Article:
Runx2 mutations are known to underlie human CCD, an autosomal-dominant heritable skeletal disease that is typically characterized by open or delayed closure of calvarial fontanelles and clavicle hypoplasia9,32,33. This phenotype can be reproduced in heterozygous Runx2 mutant mice10. More precisely, a 70% reduction in Runx2 levels also generates the CCD phenotype in mice34. Indeed, human bone marrow-derived MSCs with Med23 deficiency were retarded to differentiate into osteoblasts, which might imply that MED23 plays a role in human skeletal development and its mutation may relate to human bone diseases (Supplementary Fig. 9). In addition, the dysregulation of Runx2 activity through manipulation of numerous nuclear factors, for example, TAZ, MAF and Satb2, causes abnormal osteoblast differentiation and bone development11,35,36. These studies indicate that the Runx2-dependent transcriptional output is under fine surveillance via the cooperation of many factors. Our study demonstrated that the Mediator subunit MED23 acts as a cofactor of RUNX2 in the regulation of osteoblast differentiation and bone development, providing an insight into the regulation of RUNX2 activity and skeletal dysplasias such as CCD.
Med23-floxed mice were generated by homologous recombination16,17. Briefly, the exons 5–7 were flanked by two loxP sites. After targeting vector delivery, ES cells were screened by PCR. Med23-floxed mice were backcrossed with C57/BL6J mice for at least six generations. Prx1-Cre and Osx-Cre-ER mice were purchased from the Jackson Laboratory. Runx2+/− mice were kindly provided by Professor Laurie Glimcher’s lab. All mice were maintained under specific pathogen-free conditions. All animal experimental procedures were approved by the Institutional Animal Care and Research Advisory Committee of the Shanghai Institute of Biochemistry and Cell Biology.
Analysis of bone phenotypes
Skeletal preparations were double stained with alcian blue and ARS8,10. Briefly, embryos or newborns were eviscerated and the skin was removed. After fixation with 95% ethanol for 3 days, embryos or newborns were stained for 3 days in Alcian blue solution. Then they were fixed and cleared with 95% ethanol for three times and each 1.5 h, followed by treatment of 2% KOH for 3–4 h. After stained with ARS solution for 3–4 h, skeletons were cleared in 1%KOH/20% glycerol. For histological analysis, bone tissues were fixed in 4% paraformaldehyde (PFA) and then embedded in paraffin. For embryonic mice, 4 μm tissue sections were used for Von Kossa staining, DIG labelled in situ hybridization (Roche) and immunohistochemical staining (Dako). For postnatal mice, bone tissues were fixed in 4% PFA and decalcified for 2 weeks prior to paraffin embedding. Tissue sections (4 μm) were used for TRAP staining according to the standard protocol.
Measurement of PINP concentrations
We determined serum concentrations of PINP using the mouse PINP EIA kit (Immunodiagnostic Systems) according to the instructions provided.
Micro CT analysis
Mouse hind limbs were harvested, soft tissues were removed and the remaining tissues were stored in 70% ethanol. Scanning was performed with a Skyscan1076 instrument, and 36 slides (18 μm each) immediately below the growth plate in the distal metaphysis of the femur were used for quantification of the bone parameters.
C310T1/2 (ATCC) and 293T (ATCC) cells were maintained in DMEM containing 10% FBS. MC3T3E1 (ATCC) cells were maintained in Minimum Essential Medium α (α-MEM) containing 10% FBS. MSCs were isolated from bone marrow samples of 6- to 8-week-old mice and cultured in α-MEM containing 15% FBS. All cells were cultured in a 5% CO2 humidified incubator at 37 °C. For the c.f.u.-F assay, 2 × 106 bone marrow-derived MSCs or 1 × 102 osteoblast cells from calvaria were plated on each well of a six-well plate, cultured for 2 weeks and then fixed in 4% PFA and stained with 0.5% crystal violet, followed by counting the stained colonies. For in vitro osteoblast differentiation, MSCs were cultured in osteogenic medium (10% FBS with 50 μg ml−1 ascorbic acid, 10 nM dexamethasone and 10 mM β-glycerophosphate) and subjected to ALP staining on day 7 and ARS staining on day 21. Human bone marrow-derived MSCs were cultured and induced to differentiate into osteoblasts according to the protocol from ScienCell.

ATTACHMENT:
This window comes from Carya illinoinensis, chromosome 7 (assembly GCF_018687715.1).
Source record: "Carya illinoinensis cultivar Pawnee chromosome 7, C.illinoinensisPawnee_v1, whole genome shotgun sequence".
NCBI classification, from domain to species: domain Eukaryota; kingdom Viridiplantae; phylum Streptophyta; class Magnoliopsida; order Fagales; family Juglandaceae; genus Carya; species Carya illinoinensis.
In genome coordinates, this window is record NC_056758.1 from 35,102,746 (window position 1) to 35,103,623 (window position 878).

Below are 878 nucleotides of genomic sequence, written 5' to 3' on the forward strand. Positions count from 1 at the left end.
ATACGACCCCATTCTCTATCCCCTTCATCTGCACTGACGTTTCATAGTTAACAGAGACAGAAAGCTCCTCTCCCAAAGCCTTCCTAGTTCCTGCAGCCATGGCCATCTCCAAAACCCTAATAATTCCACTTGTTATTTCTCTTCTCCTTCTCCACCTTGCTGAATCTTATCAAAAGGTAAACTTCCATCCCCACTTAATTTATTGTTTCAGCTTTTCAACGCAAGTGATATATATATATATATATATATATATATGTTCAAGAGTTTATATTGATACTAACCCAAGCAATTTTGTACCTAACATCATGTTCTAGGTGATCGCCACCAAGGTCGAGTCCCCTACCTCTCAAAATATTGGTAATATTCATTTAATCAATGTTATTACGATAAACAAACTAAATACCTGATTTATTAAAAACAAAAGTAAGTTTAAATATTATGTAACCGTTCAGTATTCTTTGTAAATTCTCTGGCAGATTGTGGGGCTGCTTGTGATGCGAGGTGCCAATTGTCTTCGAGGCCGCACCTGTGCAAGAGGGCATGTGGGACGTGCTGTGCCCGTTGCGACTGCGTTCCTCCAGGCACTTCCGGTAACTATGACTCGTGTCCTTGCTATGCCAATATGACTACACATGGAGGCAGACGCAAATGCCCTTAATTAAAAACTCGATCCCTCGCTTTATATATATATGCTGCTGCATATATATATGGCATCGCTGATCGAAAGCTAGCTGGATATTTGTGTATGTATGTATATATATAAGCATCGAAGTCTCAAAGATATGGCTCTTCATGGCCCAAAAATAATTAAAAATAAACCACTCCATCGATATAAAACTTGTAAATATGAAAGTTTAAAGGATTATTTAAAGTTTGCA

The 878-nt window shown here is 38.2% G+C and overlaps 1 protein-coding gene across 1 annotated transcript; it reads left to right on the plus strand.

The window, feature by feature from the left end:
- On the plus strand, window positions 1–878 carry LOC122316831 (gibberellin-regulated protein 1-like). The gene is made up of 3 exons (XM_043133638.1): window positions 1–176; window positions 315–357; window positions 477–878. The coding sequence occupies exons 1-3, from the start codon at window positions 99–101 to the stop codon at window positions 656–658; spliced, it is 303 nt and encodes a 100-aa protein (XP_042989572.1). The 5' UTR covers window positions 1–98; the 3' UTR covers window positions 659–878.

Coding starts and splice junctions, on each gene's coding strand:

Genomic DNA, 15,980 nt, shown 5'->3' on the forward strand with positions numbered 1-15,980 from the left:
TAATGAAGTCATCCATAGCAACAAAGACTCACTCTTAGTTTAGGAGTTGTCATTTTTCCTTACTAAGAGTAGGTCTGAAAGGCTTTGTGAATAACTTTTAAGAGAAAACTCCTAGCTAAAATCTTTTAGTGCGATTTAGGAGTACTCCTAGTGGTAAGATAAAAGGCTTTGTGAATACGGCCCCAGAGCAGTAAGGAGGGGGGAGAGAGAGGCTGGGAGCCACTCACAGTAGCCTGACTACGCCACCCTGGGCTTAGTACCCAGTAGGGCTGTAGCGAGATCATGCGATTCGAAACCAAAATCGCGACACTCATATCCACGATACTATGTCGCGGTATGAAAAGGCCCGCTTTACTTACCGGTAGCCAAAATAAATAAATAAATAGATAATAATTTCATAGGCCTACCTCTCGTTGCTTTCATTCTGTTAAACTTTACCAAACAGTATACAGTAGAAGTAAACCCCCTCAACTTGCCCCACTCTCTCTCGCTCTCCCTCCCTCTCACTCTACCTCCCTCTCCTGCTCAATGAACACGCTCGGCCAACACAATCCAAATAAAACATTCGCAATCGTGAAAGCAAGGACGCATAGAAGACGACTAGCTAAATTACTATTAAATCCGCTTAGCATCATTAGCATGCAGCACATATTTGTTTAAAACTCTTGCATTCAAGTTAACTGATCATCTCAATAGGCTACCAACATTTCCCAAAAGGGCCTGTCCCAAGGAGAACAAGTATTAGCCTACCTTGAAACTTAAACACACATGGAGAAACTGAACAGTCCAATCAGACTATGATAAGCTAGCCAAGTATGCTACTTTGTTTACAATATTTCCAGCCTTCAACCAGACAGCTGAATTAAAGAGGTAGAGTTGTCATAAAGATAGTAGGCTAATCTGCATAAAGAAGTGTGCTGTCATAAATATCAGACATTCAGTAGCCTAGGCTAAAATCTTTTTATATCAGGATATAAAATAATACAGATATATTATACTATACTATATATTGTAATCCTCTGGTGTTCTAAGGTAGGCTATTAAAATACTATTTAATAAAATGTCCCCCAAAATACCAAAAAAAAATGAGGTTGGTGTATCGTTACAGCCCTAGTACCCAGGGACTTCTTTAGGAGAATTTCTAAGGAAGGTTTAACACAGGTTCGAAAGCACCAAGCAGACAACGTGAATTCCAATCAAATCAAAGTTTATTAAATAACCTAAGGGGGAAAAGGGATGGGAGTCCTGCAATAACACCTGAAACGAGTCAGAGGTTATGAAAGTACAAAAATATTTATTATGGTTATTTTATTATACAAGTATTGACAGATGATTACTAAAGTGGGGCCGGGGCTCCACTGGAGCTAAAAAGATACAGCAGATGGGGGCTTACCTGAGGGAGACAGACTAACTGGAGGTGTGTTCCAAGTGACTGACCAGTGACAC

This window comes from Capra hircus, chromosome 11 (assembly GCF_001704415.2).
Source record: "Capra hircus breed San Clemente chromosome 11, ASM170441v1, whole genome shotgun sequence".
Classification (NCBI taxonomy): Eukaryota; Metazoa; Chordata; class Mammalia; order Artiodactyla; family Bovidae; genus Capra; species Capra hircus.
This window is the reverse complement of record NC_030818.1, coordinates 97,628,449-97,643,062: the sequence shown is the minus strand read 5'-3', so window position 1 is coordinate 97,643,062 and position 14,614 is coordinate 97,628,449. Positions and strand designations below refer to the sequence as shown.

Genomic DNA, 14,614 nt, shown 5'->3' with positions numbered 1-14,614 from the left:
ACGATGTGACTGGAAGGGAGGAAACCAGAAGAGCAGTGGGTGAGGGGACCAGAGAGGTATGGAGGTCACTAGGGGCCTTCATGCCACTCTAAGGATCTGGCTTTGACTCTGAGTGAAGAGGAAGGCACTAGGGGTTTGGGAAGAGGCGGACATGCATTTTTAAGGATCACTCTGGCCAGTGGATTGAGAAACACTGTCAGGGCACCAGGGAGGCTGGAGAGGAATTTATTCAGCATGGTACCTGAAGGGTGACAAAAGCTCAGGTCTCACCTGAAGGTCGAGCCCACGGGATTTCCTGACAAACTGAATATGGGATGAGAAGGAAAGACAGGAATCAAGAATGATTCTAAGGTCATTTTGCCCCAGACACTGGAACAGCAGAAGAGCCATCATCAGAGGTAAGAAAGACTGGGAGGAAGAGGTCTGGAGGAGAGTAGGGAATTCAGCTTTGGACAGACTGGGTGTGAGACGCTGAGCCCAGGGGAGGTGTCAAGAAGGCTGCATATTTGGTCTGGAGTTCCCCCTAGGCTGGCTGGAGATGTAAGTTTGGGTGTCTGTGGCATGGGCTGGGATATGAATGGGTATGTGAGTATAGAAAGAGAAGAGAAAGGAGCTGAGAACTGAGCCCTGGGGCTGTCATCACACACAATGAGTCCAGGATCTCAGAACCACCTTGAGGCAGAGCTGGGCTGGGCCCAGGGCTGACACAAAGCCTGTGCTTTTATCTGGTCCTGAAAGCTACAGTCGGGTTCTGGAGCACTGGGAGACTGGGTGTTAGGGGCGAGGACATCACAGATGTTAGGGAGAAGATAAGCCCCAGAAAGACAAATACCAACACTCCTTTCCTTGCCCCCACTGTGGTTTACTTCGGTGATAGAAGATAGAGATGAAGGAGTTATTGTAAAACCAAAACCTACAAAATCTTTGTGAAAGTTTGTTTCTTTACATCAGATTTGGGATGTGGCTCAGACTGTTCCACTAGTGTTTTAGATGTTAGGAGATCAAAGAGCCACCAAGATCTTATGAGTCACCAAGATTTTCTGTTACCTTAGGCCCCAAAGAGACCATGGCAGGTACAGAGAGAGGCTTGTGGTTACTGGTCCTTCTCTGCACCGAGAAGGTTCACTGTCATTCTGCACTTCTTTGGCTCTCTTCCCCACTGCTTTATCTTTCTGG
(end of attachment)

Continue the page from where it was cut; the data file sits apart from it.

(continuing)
Transient transfection and luciferase reporter assay
C3H10T1/2 cells were seeded overnight at 4 × 104 cells per well into a 24-well plate and transfected by Lipofectamine 2000 (Life Technologies) with a luciferase reporter plasmid and pRL-TK (Promega) along with various expression constructs, as indicated. All wells were supplemented with control empty expression vector plasmids to keep the total amount of DNA constant. At 36–48 h post transfection, the cells were harvested and subjected to dual-luciferase reporter assays according to the manufacturer’s protocol (Promega).
IP and immunoblotting
293T cells were seeded at 6 × 106 cells per 10 cm dish and cultured overnight. At 36–48 h after transfection with Lipofectamine 2000, cells were harvested and lysed in lysis buffer (1% NP-40, 10% glycerol, 135 mM NaCl, 20 mM Tris, pH 8.0) supplemented with protease inhibitors. Lysates were subjected to IP with anti-Flag antibodies (M2, Sigma) at 4 °C overnight, followed by washing in lysis buffer, SDS–PAGE electrophoresis and immunoblotting with the indicated antibody (1:2,000, anti-Myc, Sigma). To investigate endogenous protein–protein interactions, MC3T3E1 cells were cultured for 4 days in α-MEM with 10% FBS supplemented with 100 ng ml−1 BMP2, 50 μg ml−1 ascorbic acid and 10 mM β-glycerophosphate. Two hours prior to harvest, MG132 (10 μM, Sigma) was added to all cultures. Harvested cells were subjected to lysis and IP with anti-RUNX2 (Sigma), anti-MED23 (Novus) or control IgG, followed by washing in lysis buffer, SDS–PAGE electrophoresis and immunoblotting with the indicated antibody (Anti-MED23, 1:1,000, BD Biosciences; anti-Runx2, 1:1,000, MBL). Primary bone marrow MSCs or bone tissues were lysed in RIPA buffer (50 mM Tris pH7.4, 150 mM NaCl, 1% Triton X-100, 1% sodium deoxycholate, 0.1% SDS) in presence of protease inhibitors. Whole cell lysate were centrifuged and then subjected to western blots according to standard protocols. Uncropped results for all western blots are shown in Supplementary Fig. 11.